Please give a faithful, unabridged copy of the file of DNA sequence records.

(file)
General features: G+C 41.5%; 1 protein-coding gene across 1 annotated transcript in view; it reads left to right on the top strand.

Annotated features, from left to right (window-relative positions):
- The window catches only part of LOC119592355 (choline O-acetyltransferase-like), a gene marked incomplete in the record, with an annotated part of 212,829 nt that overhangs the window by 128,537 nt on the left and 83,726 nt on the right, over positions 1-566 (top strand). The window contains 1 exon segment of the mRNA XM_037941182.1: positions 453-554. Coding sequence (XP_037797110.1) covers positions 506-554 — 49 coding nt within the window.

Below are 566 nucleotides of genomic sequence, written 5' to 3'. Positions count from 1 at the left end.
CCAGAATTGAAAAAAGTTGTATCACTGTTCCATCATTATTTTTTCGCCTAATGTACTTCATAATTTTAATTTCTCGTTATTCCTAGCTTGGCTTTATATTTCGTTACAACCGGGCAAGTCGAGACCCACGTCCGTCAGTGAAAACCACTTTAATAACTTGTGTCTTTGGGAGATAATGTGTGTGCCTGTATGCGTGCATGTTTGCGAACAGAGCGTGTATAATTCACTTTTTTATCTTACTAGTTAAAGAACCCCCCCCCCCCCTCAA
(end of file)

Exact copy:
General features: G+C 41.5%; 1 protein-coding gene across 1 annotated transcript in view; it reads left to right on the top strand.

Annotated features, from left to right (window-relative positions):
- The window catches only part of LOC119592355 (choline O-acetyltransferase-like), a gene marked incomplete in the record, with an annotated part of 212,829 nt that overhangs the window by 128,537 nt on the left and 83,726 nt on the right, over positions 1-566 (top strand). The window contains 1 exon segment of the mRNA XM_037941182.1: positions 453-554. Coding sequence (XP_037797110.1) covers positions 506-554 — 49 coding nt within the window.

Below are 566 nucleotides of genomic sequence, written 5' to 3'. Positions count from 1 at the left end.
CCAGAATTGAAAAAAGTTGTATCACTGTTCCATCATTATTTTTTCGCCTAATGTACTTCATAATTTTAATTTCTCGTTATTCCTAGCTTGGCTTTATATTTCGTTACAACCGGGCAAGTCGAGACCCACGTCCGTCAGTGAAAACCACTTTAATAACTTGTGTCTTTGGGAGATAATGTGTGTGCCTGTATGCGTGCATGTTTGCGAACAGAGCGTGTATAATTCACTTTTTTATCTTACTAGTTAAAGAACCCCCCCCCCCCCTCAA